Verify The Problem
Some Windows updates can take several minutes or more to configure or install so you want to make sure the updates are truly stuck before moving on. Trying to fix a problem that doesn't really exist will just create a problem.
You can tell if Windows updates are frozen if nothing happens on screen for 3 hours or more. If there's any wonder after that long, take a look at your hard drive activity light. You'll see either no activity at all (stuck), or very regular but very short flashes of light (not stuck).
Chances are the updates are hung before the 3 hour mark but this is a reasonable amount of time to wait and longer than I've ever seen a Windows update take to successfully install.
- Press Ctrl-Alt-Del. In some situations, the Windows update(s) may be hung at a very particular part of the installation process and you could be presented with your Windows login screen after executing the Ctrl-Alt-Del keyboard command.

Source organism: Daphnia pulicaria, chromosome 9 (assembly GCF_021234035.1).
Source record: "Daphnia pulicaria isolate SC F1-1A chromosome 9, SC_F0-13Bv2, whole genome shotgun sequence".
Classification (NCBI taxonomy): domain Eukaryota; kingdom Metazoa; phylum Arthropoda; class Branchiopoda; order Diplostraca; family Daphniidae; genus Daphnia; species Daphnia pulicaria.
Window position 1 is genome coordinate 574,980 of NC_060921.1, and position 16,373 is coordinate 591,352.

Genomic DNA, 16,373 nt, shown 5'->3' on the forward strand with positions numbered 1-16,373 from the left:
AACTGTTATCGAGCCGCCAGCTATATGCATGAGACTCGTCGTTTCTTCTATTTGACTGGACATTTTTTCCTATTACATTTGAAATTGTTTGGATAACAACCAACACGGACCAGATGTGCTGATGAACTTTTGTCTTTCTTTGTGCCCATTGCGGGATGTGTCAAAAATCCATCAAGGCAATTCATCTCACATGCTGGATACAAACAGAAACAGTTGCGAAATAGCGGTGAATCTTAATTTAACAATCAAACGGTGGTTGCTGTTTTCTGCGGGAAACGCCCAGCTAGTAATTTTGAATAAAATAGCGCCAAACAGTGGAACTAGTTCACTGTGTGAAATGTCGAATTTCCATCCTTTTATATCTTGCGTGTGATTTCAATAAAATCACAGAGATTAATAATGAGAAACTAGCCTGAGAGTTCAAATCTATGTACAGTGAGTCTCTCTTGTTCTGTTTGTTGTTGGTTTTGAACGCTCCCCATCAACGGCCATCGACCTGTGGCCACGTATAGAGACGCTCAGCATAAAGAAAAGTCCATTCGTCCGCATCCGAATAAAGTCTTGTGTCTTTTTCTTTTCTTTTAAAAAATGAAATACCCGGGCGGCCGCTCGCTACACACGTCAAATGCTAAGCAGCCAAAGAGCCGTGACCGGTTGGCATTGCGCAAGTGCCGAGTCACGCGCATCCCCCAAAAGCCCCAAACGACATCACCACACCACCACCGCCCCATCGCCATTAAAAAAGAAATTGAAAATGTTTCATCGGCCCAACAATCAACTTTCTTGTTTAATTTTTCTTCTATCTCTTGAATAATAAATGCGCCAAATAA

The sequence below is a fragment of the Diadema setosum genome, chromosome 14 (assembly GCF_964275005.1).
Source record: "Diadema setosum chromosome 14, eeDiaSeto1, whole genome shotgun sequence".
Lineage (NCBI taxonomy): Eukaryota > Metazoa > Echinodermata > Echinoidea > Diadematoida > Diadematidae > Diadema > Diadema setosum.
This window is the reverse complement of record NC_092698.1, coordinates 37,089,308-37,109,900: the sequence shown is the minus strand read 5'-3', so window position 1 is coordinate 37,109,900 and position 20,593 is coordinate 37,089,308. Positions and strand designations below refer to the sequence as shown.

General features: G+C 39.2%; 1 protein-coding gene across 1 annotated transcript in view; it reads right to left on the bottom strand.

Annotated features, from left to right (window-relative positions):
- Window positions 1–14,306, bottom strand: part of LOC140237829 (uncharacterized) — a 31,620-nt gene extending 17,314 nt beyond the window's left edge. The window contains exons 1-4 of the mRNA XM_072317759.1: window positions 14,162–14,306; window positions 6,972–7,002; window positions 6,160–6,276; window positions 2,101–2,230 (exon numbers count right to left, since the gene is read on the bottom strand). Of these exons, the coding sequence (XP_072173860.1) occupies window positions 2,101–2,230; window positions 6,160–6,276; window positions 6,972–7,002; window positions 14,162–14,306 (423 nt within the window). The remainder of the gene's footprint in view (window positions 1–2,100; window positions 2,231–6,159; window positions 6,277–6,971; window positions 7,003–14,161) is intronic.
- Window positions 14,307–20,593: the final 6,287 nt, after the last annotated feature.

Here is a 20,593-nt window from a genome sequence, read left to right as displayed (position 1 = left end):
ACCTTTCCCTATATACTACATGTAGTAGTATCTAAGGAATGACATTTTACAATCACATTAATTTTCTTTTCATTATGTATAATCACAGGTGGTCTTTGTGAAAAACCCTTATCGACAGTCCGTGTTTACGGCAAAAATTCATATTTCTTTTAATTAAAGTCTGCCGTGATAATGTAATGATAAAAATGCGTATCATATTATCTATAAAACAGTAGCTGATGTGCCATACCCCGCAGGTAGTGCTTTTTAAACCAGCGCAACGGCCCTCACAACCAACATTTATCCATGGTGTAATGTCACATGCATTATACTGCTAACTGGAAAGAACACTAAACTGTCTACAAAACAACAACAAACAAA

If so, log on as you normally would and let the updates continue to install successfully.
Note: If your computer restarts after the Ctrl-Alt-Del, read the second Note in Step 2 below. If nothing happens (most likely) then move on to Step 2.
- Restart your computer, using either the reset button or by powering it off and then back on using the power button. Hopefully Windows will start normally and finish installing the updates.
I realize that you're probably explicitly told not to do this by the message on the screen, but if the Windows update installation is truly frozen then you have no other choice but to hard reboot.
Tip: Depending on how Windows and BIOS/UEFI are configured, you may have to hold down the power button for three to four seconds before the computer will turn off. On a tablet or laptop, removing the battery may be necessary.
Note: If you're using Windows 8, and you're taking to the sign-in screen after the restart, try tapping or clicking the power icon on the bottom-right and choosing Update and Restart, if available.